Globally, USDA left South American soybean production untouched, with Brazil’s estimate at 123 mmt and Argentina’s 53 mmt. Global ending stocks were pegged at 96.7 mmt, a slight upward adjustment from December’s estimate of 96.4 mmt.
USDA forecast 2019-20 domestic ending stocks for wheat at 965 mb, a 9 mb decline from last month’s estimate. The change was due to a 10 mb increase in feed and residual use and a 1 mb decline in use for seed. The national average farm gate price was $4.55 per bushel, unchanged from last month.
Globally, USDA revised ending stocks down by 1.42 mmt. USDA lowered foreign production in Russia by 1 mmt and in Australia 0.5 mmt. It also raised production forecasts for the European Union by 0.5 mmt.
QUARTERLY GRAIN STOCKS
Quarterly “disappearance” or usage for soybeans and wheat were both higher from the same period last year running from September to November while corn usage was down slightly.
Corn disappearance was pegged at 4.52 bb, down just slightly from 4.54 bb over the same quarter last year. Corn stored from September to November totaled 11.4 bb, down 5% from the same period last year and right in line with the average pre-report estimates. Of total stocks, USDA reported 7.18 bb on the farm, down 4% from the same period last year. Off-farm stocks was pegged at 4.21 bb, down 6% from a year ago. On-farm storage in states such as North and South Dakota may be a little misleading because of unharvested acres, which USDA still brands as being stored on the farm.
Soybean usage from September to November amounted to 1.22 bb, up 8% from the same period last year. Soybeans stored in all positions on Dec. 1 totaled 3.25 bb, slightly above the pre-report average from analysts and down 13% from the same period last year.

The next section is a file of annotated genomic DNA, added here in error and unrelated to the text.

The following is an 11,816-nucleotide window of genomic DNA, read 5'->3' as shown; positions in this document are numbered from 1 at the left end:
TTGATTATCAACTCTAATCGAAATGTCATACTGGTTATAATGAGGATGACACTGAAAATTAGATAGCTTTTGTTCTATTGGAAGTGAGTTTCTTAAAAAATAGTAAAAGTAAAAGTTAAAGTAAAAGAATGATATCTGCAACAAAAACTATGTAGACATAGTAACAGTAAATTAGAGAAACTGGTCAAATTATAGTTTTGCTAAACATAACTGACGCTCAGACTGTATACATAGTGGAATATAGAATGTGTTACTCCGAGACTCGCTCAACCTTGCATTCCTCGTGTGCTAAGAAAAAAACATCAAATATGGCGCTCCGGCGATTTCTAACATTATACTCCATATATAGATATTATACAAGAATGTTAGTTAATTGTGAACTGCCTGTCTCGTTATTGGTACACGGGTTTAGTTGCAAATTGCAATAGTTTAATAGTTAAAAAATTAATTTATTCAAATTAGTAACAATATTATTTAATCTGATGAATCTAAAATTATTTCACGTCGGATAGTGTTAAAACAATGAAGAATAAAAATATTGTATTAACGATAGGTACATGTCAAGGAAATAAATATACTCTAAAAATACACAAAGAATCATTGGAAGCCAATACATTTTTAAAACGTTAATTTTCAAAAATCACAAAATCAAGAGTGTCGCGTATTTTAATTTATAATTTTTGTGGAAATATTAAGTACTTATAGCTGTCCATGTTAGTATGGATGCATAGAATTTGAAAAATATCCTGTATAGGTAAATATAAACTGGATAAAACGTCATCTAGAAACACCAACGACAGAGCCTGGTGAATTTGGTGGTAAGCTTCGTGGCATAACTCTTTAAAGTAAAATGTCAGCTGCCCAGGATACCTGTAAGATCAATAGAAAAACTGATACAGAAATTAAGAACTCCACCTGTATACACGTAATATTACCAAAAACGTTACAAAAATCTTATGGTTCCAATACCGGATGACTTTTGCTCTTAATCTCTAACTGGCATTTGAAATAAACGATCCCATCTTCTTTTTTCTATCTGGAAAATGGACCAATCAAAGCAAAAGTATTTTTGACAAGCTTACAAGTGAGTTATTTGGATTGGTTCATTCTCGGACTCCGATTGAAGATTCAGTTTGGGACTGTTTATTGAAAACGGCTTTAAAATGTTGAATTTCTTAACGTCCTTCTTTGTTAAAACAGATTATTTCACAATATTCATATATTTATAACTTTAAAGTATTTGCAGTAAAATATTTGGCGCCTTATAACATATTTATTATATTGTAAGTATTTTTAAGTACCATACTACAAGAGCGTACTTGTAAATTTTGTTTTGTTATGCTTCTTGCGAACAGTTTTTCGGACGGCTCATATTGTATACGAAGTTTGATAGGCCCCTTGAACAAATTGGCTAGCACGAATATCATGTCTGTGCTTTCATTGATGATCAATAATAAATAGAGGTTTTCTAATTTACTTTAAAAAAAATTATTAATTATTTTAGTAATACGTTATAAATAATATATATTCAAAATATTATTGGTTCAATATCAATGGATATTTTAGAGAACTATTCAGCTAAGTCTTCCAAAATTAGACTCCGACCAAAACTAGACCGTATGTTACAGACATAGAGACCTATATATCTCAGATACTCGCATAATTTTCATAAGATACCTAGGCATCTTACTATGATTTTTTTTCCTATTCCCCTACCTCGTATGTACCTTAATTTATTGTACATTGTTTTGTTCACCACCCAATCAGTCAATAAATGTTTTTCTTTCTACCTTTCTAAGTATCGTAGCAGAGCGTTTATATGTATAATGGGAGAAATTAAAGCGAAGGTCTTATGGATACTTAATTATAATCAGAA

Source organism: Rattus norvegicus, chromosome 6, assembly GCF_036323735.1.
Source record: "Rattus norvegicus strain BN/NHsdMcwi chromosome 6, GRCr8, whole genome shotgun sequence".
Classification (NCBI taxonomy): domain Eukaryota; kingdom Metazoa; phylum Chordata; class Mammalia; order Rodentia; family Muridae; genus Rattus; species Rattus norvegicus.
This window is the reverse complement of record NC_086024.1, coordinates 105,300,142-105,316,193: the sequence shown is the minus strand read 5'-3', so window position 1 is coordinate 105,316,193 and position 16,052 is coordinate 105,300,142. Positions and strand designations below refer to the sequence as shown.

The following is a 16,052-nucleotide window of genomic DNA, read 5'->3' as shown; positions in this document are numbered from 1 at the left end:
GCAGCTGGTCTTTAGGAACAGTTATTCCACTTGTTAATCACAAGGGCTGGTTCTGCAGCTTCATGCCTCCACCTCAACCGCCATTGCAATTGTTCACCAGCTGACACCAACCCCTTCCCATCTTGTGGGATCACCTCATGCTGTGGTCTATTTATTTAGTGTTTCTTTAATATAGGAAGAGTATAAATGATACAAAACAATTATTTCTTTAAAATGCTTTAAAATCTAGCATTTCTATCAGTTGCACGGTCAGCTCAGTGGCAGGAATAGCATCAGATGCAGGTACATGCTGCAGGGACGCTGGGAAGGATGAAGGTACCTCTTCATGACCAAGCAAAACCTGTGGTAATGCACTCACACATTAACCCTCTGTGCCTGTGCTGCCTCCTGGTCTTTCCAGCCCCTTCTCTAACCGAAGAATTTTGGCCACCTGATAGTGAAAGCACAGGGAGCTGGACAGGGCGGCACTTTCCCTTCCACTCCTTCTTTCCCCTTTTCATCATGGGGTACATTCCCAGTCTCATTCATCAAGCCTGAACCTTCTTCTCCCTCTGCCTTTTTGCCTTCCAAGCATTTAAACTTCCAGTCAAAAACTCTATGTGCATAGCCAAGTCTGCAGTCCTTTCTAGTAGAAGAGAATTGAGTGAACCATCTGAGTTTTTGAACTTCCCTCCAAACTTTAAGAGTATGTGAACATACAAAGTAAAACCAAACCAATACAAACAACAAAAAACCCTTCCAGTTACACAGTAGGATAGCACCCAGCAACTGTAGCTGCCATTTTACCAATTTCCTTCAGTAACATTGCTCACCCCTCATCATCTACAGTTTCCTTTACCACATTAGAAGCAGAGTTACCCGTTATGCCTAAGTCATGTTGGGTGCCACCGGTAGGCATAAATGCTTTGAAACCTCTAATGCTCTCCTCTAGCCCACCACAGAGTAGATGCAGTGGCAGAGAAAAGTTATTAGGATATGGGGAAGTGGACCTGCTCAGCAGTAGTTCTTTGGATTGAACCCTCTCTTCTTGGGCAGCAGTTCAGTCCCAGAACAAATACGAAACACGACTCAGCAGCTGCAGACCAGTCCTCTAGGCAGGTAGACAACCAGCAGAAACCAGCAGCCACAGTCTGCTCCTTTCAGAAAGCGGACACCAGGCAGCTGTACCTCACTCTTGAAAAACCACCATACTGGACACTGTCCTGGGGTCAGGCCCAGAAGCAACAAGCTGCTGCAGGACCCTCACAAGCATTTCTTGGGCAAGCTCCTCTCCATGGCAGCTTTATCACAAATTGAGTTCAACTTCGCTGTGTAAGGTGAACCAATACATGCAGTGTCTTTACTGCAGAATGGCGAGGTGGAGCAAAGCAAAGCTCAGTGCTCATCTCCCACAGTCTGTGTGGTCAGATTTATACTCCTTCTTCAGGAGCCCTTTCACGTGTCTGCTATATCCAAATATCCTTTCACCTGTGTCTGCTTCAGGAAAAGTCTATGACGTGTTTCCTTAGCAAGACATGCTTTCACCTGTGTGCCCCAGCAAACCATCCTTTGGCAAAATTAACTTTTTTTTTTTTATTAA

On-farm storage was pegged at 1.53 bb, down 21% from a year ago. Off-farm stocks were reported at 1.73 bb, down 5% from last year.
Wheat usage for the quarter was pegged at 512 million bushels (mb), up 35% from the same period last year. All-wheat stored on Dec. 1 totaled 1.83 bb, lower than the pre-report average estimate and 9% below last year’s stored crop. Off-farm stocks were listed at 1.31 bb, down 13% from last year. On-farm stocks were estimated at 519 mb, up 3% from last year.
WINTER WHEAT SEEDINGS
Farmers planted 30.8 ma to winter wheat this fall, compared to 31.2 ma last year and the average pre-report estimate of 30.7 ma. This represents the second lowest United States acreage on record.
USDA said area seeded to hard red winter wheat is expected to total 21.8 ma, down 3% from 2019.
Soft red winter wheat area, at 5.64 ma, is up 8% from last year.
Farmers planted 3.37 million acres to white winter wheat, a 4% decrease.
In Kansas and Oklahoma, USDA said farmers planted 27,000 acres to canola, 58% below last year. If realized, planted acreages in both states would represent a new record low.
Editor’s Note: Join DTN Analyst Todd Hultman at 12 p.m. CST on Friday, Jan. 10, for a look at what the day’s numbers mean for grain prices. To register, visit: https://dtn.webex.com/…
|U.S. PRODUCTION (Million Bushels) 2019-20|
|WINTER WHEAT ACREAGE (million acres) 2020-21|
|QUARTERLY STOCKS (million bushels)|
|U.S. ENDING STOCKS (Million Bushels) 2019-20|
|WORLD ENDING STOCKS (million metric tons) 2019-20|
Iowa Finishes Corn and Soybean Harvest With Optimistic Yield ResultsDecember 1, 2023
U.S. Commodity Exports Higher on the Grains, Lower on Meat in NovemberDecember 1, 2023
USDA Increases Net Farm Income Projections, Still Lower in 2024December 1, 2023
Illinois Cover Crop Program Now Accepting ApplicationsDecember 5, 2023
Early Prevention, Treatment Key to Managing Pinkeye in Dairy HerdsNovember 30, 2023